So let’s just suppose that Alan Turing is just the same personally: he’s a mathematician, an early computer scientist, a metaphysician, a war hero — but he’s German. He’s not British. Instead of being the Bletchley Park code breaker, he’s the German code maker. He’s Alan Turingstein, and he realizes the Enigma Machine has a flaw. So, he imagines, designs and builds a digital communication code system for the Nazis. He defeats the British code breakers. In fact, he’s so brilliant that he breaks some of the British codes instead. Therefore, the second World War lasts until the Americans drop their nuclear bomb on Europe.
I think you’ll agree this counter-history is plausible, because so many of Turing’s science problems were German — the famous “ending problem” of computability was German. The Goedel incompleteness theorem was German, or at least Austrian. The world’s first functional Turing-complete computer, the Konrad Zuse Z3, was operational in May 1941 and was supported by the Nazi government.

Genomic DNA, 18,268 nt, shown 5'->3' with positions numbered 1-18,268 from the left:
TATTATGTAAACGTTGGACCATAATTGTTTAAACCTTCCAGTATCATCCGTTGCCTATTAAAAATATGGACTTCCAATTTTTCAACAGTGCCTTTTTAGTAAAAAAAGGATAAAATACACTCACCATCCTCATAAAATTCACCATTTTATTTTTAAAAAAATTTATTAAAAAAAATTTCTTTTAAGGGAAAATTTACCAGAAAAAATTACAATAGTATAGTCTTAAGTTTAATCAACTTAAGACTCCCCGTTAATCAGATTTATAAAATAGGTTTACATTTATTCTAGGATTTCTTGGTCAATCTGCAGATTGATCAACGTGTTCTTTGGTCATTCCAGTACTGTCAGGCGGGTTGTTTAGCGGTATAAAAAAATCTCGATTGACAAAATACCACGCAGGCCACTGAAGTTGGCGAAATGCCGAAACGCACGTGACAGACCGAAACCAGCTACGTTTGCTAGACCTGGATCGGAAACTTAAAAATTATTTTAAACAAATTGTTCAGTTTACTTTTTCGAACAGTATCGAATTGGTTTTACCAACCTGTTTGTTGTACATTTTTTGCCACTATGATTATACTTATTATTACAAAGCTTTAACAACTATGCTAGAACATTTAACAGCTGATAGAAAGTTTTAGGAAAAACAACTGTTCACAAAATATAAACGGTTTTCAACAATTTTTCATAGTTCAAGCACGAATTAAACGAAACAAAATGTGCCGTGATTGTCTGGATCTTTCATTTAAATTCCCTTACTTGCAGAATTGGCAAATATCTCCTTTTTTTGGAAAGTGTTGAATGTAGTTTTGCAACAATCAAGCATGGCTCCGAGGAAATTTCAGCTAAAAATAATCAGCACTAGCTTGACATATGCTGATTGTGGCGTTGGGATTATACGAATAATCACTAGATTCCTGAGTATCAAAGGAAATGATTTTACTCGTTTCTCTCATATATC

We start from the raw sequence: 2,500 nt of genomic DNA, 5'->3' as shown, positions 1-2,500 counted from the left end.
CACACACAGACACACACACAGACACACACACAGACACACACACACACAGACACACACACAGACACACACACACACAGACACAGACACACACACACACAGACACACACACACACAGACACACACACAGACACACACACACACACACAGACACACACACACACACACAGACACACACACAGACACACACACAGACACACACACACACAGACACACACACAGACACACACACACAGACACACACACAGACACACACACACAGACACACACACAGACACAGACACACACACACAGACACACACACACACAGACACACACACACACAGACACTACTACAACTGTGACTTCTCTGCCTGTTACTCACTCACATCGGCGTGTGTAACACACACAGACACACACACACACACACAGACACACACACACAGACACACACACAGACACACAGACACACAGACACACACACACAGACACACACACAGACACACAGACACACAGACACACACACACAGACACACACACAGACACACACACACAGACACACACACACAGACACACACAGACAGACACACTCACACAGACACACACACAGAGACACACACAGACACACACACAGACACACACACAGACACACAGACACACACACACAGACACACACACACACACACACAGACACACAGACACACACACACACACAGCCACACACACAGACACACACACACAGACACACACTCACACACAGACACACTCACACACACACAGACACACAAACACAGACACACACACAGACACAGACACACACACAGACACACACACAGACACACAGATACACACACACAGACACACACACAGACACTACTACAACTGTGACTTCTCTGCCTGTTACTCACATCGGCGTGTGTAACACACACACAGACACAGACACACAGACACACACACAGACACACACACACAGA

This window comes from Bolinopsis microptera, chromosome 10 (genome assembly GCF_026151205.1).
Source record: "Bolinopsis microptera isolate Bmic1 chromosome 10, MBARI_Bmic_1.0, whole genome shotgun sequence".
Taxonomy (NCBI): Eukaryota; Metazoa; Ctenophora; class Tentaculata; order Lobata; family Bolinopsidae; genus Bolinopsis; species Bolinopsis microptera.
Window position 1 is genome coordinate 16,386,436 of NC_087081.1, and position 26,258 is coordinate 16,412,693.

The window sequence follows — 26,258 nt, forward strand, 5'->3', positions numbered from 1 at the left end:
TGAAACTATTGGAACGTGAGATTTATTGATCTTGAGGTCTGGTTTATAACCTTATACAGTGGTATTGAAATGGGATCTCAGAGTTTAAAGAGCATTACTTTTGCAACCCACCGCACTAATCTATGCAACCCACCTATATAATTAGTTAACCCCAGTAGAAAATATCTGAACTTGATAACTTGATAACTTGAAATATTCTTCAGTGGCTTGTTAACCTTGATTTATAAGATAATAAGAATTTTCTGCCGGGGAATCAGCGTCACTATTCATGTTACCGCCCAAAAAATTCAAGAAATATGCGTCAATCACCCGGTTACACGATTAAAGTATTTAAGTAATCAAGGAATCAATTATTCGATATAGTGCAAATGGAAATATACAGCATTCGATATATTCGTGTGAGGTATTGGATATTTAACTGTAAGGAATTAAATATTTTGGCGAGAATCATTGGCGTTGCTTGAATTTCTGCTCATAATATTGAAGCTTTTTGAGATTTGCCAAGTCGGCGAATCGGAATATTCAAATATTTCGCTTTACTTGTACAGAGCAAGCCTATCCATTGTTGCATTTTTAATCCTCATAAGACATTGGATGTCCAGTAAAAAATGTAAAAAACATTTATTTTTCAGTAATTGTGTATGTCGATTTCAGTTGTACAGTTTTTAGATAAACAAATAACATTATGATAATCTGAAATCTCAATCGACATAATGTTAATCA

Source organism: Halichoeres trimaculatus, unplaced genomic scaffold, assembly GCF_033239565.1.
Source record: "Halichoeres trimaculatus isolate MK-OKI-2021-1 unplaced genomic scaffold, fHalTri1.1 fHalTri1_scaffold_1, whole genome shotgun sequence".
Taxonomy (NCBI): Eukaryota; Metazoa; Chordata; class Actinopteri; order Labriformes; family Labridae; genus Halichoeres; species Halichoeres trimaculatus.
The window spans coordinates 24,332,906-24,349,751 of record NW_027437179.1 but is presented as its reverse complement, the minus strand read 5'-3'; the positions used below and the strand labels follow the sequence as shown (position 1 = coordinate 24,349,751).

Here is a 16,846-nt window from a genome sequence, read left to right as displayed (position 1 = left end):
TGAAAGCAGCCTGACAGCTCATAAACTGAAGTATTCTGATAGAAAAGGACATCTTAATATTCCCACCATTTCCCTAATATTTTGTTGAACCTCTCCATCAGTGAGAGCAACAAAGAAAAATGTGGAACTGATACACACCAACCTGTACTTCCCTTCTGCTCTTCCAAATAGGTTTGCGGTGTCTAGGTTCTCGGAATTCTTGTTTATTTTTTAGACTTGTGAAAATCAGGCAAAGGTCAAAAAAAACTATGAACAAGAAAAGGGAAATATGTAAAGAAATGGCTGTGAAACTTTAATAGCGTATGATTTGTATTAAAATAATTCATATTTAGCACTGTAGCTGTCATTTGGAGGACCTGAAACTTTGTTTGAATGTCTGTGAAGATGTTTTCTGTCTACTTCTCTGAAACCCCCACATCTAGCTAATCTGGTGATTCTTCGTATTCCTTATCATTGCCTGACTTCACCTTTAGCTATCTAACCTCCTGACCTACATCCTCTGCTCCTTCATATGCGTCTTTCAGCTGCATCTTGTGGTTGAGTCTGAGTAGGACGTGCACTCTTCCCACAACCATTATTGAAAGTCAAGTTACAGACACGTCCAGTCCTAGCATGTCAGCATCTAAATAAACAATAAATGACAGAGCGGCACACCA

So then imagine Alan Turingstein, mathematics genius, computer pioneer, and Nazi code expert. After the war, he messes around in the German electronics industry in some inconclusive way, and then he commits suicide in some obscure morals scandal. What would we think of Alan Turingstein today, on his centenary? I doubt we’d be celebrating him, and secretly telling ourselves that we’re just like him.
On the contrary, we’d consider him a sinister figure, somebody to be whispered about. He’d be a spooky, creepy villain, a weird eccentric with ragged fingernails and pants held up with twine. He would show up in World War II historical novels as a scary fringe character. As for the famous Turingstein Test, which I’m about to discuss at length, we wouldn’t see that as a fun metaphysical thought experiment. Those interesting ideas would also bear the taint of Nazi culture, and we’d probably consider the Turing Test some kind of torture chamber for intelligent machines. Bruce Sterling